a little sparkle, but not a bunch.

Aquamarine?
Dr. F.

climber
Retired Climber, SoCal
Topic Author's Reply - Nov 29, 2011 - 12:06am PT
All cut gems look the same as colored glass to me
Dr. F.

climber
Retired Climber, SoCal
Topic Author's Reply - Nov 29, 2011 - 12:07am PT
Credit: Dr. F.
Now that's a GEM
Fritz

Trad climber
Choss Creek, ID
Nov 29, 2011 - 12:12am PT
YOWLLLLLL!

THAT

IS

A

GEM!!!!
nature

climber
back in Tuscon Aridzona....
Nov 29, 2011 - 12:20am PT
yeah, you guys have posted some amazing photos.

Kinda hard to put that last one on a post and wear it ;-)

it's a pretty little stone i have none-the-less. hardness of 9 and actually holds value because it is rare. It doesn't sparkle partly because it's not a clean surface.


The jeweler the King of Mysore also set this little thing...
Credit: nature
Fritz

Trad climber
Choss Creek, ID
Nov 29, 2011 - 12:32am PT
Nature: at hardness 9,

I will move my previous guess on the first mounted piece to the Corundum variety known as Emerald.

Nice Opal in the last photo.

Thank you for posting some great stones.


"Everybody must get stoned."


Edit: Thank you Dr. F.

I knew Emerald was a Beryl family gem. Why wouldn't I know that?
Long Day! Drove 200 miles, had 12 staples removed from my recent head wound, I'm old, I'm likely nearly senile--------and I'm going to bed!
nature

climber
back in Tuscon Aridzona....
Nov 29, 2011 - 12:34am PT
In the right "family"

It's a sapphire tho...

Thanks regarding the opal. It's a pretty little thing. All of it surrounded by 23k

I have a evaporite stone I collected years ago. If you can guess it I'll give you a million bucks ;)
Gonna have to find it and take a pict tho.

Dr. F.

climber
Retired Climber, SoCal
Topic Author's Reply - Nov 29, 2011 - 12:38am PT
Corundum variety known as Emerald.


Emerald is green beryl

Any gem corundum not red is called sapphire
Fritz

Trad climber
Choss Creek, ID
Nov 29, 2011 - 12:39am PT
Nature: Sapphire?

Sorry!

Being an "old-fart", I am forever hung up on the phrase:

"Sapphire-Blue."


Edit: See my above post for apologies!
Dr. F.

climber
Retired Climber, SoCal
Topic Author's Reply - Nov 29, 2011 - 12:40am PT
Credit: Dr. F.
tuolumne_tradster

Trad climber
Leading Edge of North American Plate
Nov 29, 2011 - 12:43am PT
High grade, garnet-bearing blue schist. The mineral assemblage (glaucophane,almandine garnet, quartz) is indicative of high pressure (15 to 18 km burial depth) / low temperature (200 - 500 C) conditions found in convergent tectonic margins (i.e., subduction zones).

nature

climber
back in Tuscon Aridzona....
Nov 29, 2011 - 12:45am PT
Yeah.... I always think of sapphire as blue.

Ex gf gave it to me.
She worked at Tiffany's grading corundum. She's a badass when it come to cut stones.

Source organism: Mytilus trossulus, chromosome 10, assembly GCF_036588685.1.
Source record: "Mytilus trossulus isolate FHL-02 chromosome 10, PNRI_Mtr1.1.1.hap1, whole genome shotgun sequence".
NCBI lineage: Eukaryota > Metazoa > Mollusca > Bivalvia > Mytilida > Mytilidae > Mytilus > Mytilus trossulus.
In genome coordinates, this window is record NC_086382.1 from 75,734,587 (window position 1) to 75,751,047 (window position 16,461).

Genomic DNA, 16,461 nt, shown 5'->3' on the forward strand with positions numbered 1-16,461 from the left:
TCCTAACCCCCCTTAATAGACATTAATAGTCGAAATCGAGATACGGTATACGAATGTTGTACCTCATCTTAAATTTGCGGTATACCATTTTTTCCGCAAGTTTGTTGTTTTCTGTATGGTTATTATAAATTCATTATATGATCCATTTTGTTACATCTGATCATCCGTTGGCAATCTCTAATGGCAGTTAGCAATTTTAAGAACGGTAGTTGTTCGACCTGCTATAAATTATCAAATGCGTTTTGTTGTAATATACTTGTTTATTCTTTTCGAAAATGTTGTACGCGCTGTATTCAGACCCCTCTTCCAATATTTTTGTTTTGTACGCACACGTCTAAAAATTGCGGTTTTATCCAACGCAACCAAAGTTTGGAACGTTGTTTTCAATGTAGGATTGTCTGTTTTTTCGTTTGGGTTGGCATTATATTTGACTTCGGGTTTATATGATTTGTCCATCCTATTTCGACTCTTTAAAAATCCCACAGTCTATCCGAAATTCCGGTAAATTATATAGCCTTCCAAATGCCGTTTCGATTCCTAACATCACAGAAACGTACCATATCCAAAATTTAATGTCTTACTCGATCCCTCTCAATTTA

Me being a geologist I tend towards the uncut stuff. Though my emphasis was in soils so...

No apology needed. I had a jeweler guess peridote. Lol!
nature

climber
back in Tuscon Aridzona....
Nov 29, 2011 - 12:48am PT
TT - I've got a blue schist around somewhere with a band of garnet running through it that is isoclinally folded.

That's a neat shot!

Nothing like exotic blue schist knockers!!
gonzo chemist

climber
Fort Collins, CO
Nov 29, 2011 - 12:49am PT
I collected rocks and gems as a kid. At some point it fell by the wayside. Not really sure why. My family was sure I was going to be a geologist. I ended up studying chemistry, instead. When I started climbing, my family had a good laugh, and figured it was fated to be!

Great collection Dr. F.!
Dr. F.

climber
Retired Climber, SoCal
Topic Author's Reply - Nov 29, 2011 - 12:50am PT
Credit: Dr. F.
tuolumne_tradster

Trad climber
Leading Edge of North American Plate
Nov 29, 2011 - 12:56am PT
Nature: that's cool...post a photo.

The photo I posted above is from an uplifted sea stack named Sunset Rocks (aka Mammoth rocks) on the Sonoma coast near Jenner, CA. It is a popular top roping crag. The rock is highly polished in some spots and has been interpreted as an animal rubbing stone. I didn't believe it at first.

http://www.parks.ca.gov/?page_id=23566

Dr. F.

climber
Retired Climber, SoCal
Topic Author's Reply - Nov 29, 2011 - 01:01am PT
You didn't make any of those

Those are all rare Gem Crystals
Mungeclimber

Trad climber
sorry, just posting out loud.
Nov 29, 2011 - 01:10am PT
Dr F, any of those lab made, or all naturally found?

Dr. F.

climber
Retired Climber, SoCal
Topic Author's Reply - Nov 29, 2011 - 07:42pm PT
WTF??

Those are all natural gem crystals

Here is the history:
They came from the earth, and then the dirt was cleaned off, Not one of them was ever polished or cut.
They were sold as is

Then I bought them,
and then put them on a display base as part of a gem crystal Collection
Then I entered it in the OC Fair, and won 1st place for All Collections
Then took a picture of it, then disassembled it